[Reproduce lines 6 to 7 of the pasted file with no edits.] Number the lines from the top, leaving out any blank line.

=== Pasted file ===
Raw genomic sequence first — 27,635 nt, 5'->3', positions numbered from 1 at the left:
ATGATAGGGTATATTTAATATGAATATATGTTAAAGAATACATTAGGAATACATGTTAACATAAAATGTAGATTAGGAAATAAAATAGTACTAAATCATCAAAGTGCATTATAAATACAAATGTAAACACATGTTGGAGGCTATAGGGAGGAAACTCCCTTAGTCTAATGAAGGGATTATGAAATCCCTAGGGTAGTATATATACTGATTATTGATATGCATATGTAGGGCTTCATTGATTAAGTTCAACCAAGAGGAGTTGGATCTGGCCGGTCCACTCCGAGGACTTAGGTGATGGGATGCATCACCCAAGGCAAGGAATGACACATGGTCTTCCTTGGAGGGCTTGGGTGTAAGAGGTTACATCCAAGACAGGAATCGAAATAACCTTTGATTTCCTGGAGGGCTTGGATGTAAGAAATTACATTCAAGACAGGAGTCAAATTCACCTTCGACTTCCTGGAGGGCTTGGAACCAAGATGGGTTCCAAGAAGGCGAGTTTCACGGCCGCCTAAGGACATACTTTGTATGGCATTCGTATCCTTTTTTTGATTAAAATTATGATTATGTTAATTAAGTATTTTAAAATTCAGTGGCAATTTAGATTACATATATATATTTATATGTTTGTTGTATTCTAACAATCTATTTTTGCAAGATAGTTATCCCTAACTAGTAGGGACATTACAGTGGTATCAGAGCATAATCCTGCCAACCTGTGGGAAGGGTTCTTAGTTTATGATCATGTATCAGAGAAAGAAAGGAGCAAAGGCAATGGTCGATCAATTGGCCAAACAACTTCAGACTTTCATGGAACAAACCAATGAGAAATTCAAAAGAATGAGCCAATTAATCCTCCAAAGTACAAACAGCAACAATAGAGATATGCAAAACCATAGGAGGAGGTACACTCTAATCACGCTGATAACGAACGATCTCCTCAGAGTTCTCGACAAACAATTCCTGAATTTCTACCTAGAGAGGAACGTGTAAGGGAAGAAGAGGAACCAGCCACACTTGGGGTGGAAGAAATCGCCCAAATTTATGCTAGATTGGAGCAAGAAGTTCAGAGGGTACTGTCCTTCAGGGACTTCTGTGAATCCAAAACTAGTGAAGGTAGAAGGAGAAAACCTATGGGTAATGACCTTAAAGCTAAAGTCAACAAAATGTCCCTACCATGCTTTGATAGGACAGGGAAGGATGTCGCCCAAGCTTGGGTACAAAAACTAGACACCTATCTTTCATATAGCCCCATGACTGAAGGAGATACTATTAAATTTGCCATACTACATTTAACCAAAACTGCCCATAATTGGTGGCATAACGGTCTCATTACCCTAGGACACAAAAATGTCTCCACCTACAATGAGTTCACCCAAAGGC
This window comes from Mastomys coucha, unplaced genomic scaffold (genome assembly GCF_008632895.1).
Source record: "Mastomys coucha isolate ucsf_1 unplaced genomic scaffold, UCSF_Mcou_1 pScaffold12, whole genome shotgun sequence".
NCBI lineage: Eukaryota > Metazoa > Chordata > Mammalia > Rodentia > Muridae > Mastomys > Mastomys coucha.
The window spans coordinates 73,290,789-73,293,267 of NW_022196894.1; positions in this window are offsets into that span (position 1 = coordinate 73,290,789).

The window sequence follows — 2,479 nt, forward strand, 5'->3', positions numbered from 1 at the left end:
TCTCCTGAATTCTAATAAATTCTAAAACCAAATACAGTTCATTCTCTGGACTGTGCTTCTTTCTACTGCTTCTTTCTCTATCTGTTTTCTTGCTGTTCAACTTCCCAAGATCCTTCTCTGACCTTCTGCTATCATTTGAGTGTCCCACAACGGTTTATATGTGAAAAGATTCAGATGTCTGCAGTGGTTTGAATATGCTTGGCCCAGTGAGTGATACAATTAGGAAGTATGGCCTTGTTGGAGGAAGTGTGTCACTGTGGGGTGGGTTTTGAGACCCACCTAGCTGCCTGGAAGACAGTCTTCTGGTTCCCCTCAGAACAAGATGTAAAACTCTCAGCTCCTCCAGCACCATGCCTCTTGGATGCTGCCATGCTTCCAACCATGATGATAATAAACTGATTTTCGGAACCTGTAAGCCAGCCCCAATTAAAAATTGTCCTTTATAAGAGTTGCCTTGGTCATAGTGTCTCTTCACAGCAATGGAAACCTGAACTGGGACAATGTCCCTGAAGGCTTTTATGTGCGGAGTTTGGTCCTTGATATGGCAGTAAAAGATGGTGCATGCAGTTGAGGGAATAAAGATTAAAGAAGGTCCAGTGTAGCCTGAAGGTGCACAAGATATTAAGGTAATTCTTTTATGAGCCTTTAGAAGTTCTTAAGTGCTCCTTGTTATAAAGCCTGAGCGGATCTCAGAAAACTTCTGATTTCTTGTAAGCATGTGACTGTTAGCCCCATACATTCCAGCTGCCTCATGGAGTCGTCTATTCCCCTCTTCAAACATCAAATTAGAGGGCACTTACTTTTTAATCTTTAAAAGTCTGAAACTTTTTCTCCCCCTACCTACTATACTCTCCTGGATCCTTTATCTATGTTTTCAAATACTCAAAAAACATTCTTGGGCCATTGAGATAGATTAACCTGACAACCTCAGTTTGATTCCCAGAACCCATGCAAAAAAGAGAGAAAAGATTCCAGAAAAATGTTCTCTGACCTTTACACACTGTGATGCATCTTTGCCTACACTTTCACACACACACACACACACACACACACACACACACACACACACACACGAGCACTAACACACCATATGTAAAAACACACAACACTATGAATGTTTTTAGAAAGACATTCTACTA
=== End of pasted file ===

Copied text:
The window spans coordinates 73,290,789-73,293,267 of NW_022196894.1; positions in this window are offsets into that span (position 1 = coordinate 73,290,789).

The window sequence follows — 2,479 nt, forward strand, 5'->3', positions numbered from 1 at the left end: